Spherical Representation _ Polyhedron Routing for Load Balancing by hcj

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									 Spherical Representation &
   Polyhedron Routing for
       Load Balancing
in Wireless Sensor Networks
          Xiaokang Yu
         Xiaomeng Ban
            Wei Zeng
           Rik Sarkar
       Xianfeng David Gu
            Jie Gao
   Load Balanced Routing in Sensor
             Networks
• Goal: Min Max # messages any node delivers.
  – Prolong network lifetime
• A difficult problem
  – NP-hard, unsplittable flow problem.
  – Existing approximation algorithms are centralized.
  – Practical solutions use heuristic methods.
     • Curveball Routing [Popa et. al. 2007]
     • Routing in Outer Space [Mei et. al. 2008]
     •…
               A Simple Case
• A disk shape network.
• greedy routing (send to neighbor closer to
  dest)
  ≈ Shortest path routing
• Uniform traffic: All pairs of node have 1
  message.
• Center load is high!
           Curveball Routing
• Use stereographic projection and perform
  greedy routing on the sphere
• The center load is alleviated.




• But greedy routing may fail on sparse
  networks
          Routing in Outer Spaces
            i.e., Torus Routing
•   A rectangular network
•   Wrapped up as a torus.              Flip

•   Route on the torus.
•   With equal prob to each of
    the 4 images.                Flip



• Again, delivery is not
  guaranteed!
               Our Approach
• Embed the network as a convex polytope
  (Thurston’s theorem)
  – Greedy routing guarantees delivery
• Embedding is subject to a Möbius
  transformation f
  – Optimize f for load balancing.
• Explore different network density, battery
  level, traffic pattern, etc.
             Thurston’s Theorem
• Koebe-Andreev-Thurston
  Theorem: Any 3-connected
  graph can be embedded as
  a convex polyhedron
  – Circle packing with circles on
    vertices.
  – all edges are tangent to a unit
    sphere.
• Compared to stereographic
  mapping, vertices are lifted
  up from the sphere.
            Polyhedron Routing
• [Papadimitriou & Ratajczak]
  Greedy routing with
    d(u, v)= – c(u) · c(v)
  guarantees delivery.

             3D coordinates of v

• Route along the surface of a
  convex polytope.
 Compute Thurston’s Embedding
1. Extract a planar graph G of a sensor network
  – Many prior algorithms exist.
2. Compute a pair of circle packings, for G and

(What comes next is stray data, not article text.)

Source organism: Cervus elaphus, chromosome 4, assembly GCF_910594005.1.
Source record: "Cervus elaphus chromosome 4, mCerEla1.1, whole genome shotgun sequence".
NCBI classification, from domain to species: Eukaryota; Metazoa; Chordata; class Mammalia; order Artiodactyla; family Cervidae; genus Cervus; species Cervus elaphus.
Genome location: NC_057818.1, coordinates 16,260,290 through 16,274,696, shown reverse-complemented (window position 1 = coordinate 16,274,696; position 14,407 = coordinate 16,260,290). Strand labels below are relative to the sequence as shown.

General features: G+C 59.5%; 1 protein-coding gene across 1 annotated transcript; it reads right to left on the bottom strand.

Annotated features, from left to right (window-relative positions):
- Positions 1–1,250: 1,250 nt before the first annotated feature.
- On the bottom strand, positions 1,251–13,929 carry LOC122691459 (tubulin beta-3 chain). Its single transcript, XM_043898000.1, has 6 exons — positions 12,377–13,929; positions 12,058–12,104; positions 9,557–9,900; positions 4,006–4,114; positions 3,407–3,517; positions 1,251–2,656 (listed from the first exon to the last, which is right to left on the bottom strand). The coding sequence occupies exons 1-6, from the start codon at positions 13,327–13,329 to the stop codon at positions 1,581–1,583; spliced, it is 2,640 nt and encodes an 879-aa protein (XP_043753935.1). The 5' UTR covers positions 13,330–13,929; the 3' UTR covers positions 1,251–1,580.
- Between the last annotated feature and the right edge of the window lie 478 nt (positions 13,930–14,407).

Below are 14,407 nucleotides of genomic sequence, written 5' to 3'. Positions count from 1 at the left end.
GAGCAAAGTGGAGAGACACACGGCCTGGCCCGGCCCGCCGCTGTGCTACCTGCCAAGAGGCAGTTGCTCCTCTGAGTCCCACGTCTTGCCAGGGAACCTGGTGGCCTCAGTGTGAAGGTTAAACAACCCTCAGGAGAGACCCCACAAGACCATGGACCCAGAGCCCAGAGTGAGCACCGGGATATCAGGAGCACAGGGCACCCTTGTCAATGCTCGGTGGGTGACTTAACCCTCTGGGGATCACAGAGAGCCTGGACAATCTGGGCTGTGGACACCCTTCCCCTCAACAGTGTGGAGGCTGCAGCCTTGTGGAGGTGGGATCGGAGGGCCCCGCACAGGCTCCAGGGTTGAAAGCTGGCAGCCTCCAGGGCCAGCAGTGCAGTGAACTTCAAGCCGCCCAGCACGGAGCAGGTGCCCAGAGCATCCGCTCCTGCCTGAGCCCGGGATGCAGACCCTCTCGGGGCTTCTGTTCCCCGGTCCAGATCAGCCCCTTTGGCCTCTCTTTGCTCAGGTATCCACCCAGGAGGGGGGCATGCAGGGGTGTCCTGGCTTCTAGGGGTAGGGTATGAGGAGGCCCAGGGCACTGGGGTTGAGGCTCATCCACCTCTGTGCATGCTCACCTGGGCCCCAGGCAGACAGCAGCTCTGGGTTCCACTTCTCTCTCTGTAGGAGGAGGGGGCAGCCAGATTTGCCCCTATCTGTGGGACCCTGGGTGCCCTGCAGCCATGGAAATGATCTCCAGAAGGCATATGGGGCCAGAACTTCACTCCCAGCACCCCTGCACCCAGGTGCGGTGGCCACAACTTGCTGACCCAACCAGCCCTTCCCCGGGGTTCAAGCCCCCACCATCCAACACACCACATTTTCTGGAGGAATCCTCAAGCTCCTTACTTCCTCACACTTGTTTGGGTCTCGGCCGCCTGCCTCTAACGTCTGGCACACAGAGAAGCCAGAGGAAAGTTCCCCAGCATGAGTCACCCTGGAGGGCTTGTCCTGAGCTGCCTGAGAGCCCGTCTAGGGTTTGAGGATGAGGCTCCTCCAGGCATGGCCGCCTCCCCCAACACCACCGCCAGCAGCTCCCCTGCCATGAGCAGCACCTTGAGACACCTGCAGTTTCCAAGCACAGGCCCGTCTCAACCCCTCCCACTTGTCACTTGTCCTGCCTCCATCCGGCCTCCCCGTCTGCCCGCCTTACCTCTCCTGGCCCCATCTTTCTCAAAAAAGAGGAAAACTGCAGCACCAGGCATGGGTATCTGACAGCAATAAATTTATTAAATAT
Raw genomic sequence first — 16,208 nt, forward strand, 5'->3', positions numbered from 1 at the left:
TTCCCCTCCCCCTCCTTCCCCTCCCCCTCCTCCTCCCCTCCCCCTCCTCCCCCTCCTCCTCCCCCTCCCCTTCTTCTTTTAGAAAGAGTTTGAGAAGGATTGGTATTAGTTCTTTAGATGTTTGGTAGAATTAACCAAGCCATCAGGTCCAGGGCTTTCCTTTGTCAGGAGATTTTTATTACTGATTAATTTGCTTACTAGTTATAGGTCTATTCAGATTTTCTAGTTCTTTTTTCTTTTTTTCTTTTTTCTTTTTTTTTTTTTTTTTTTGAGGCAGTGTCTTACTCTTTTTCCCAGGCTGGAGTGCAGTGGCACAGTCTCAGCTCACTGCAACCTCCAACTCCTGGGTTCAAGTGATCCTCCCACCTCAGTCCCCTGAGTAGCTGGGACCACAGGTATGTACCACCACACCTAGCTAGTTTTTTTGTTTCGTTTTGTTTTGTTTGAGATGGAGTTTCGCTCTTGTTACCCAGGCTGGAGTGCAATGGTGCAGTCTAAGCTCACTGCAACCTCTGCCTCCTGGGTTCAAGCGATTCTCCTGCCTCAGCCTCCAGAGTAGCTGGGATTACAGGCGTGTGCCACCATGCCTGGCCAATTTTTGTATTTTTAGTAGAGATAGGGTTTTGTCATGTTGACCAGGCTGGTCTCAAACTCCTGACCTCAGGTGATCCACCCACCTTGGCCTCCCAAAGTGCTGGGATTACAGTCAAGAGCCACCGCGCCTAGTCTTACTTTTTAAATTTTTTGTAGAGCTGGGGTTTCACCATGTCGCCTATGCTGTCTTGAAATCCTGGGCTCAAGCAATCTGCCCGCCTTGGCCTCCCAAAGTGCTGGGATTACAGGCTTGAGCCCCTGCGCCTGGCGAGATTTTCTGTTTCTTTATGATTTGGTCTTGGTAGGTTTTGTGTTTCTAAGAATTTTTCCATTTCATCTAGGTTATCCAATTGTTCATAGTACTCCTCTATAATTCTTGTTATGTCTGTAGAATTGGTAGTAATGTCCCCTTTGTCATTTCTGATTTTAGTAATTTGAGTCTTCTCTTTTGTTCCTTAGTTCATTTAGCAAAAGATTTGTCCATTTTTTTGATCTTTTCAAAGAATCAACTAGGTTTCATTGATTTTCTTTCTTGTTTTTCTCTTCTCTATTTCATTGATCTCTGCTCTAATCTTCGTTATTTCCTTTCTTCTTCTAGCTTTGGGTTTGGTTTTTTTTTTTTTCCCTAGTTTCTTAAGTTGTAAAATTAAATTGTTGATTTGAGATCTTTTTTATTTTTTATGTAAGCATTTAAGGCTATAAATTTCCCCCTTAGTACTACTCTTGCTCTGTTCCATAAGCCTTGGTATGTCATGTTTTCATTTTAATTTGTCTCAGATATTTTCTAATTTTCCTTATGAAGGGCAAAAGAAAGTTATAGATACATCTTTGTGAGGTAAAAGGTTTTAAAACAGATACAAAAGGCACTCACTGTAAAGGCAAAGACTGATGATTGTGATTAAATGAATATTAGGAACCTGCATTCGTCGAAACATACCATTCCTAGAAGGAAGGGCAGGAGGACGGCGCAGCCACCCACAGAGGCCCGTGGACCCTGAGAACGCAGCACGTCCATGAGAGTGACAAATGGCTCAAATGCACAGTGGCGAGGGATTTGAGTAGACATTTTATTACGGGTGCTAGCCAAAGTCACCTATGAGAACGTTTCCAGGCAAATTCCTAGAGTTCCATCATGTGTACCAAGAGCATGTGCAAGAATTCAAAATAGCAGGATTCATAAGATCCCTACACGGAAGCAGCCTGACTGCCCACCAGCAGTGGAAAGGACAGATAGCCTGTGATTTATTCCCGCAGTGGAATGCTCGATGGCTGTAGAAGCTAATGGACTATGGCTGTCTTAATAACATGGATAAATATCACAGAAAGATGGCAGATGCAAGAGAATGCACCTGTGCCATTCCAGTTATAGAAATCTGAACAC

its dual graph Ĝ using curvature flow.
  – Variation definition of the Thurston’s embedding
  – Vertex circle is orthogonal to the adjacent face
    circle.
  – Use Curvature flow on the reduced graph = G +
    Ĝ.
    Prepare the Reduced Graph
• Input graph
     Prepare the Reduced Graph
                           Vertex node
• Overlay G and the                 Edge node
  dual graph Ĝ, add
                                     Face node
  intersection vertices
                                Edge node
  as edge nodes.
• Each “face” becomes
  a quadrilateral
• Triangulate each
  quadrilateral by
  adding a virtual edge.
       Compute Circle Packing Using
            Curvature Flow
 • Goal: find radius of vertex circle and the radius
   of the face circle that are orthogonal &
   embedding is flat on the plane.

Idea: start from some
initial values that
guarantee orthogonality
& run Ricci flow to flatten
it.
         Circle Packing Results
• Use stereographic projection to map circles to the
  sphere.
• Compute the supporting planes of the face circles
• Their intersection is the convex polytope
 Different Möbius transformation
• Möbius transformation preserves the circle
  packings.
• Optimize for “uniform vertex distribution” ≈
  uniform vertex circle size.
               Simulations
• Compare with Curveball Routing and Torus
  Routing
 Delivery Rate and Load Balancing
• Delivery Rate:
  – Dense network: all methods can deliver.



• Load balancing, tested on dense network
  – Torus routing: most uniform load; but avg load is
    80% higher than simple greedy methods.
  – Ours v.s Curveball: slightly higher avg load, but
    solves the center-dense problem better.
   Adjust Node Density wrt Battery Level
   • Find the Möbius transformation st circle size ~
     battery level.




                                               With optimization
Battery level: High to Low   No optimization   Routes prefer high battery
                                               nodes
 Network with Non-Uniform Density
• Dense region spans wider area.




                  Birdeye view     Uniform density
     Conclusion & Future Work
• Bend a network for better load balancing.
• Open Question: How to deform a surface such
  that the geodesic paths have uniform density?
  – Saddles attract geodesic paths, peaks/valleys
    repel.
  – Uniformizing curvature always leads to better load
    balancing?
Questions and Comments?

								
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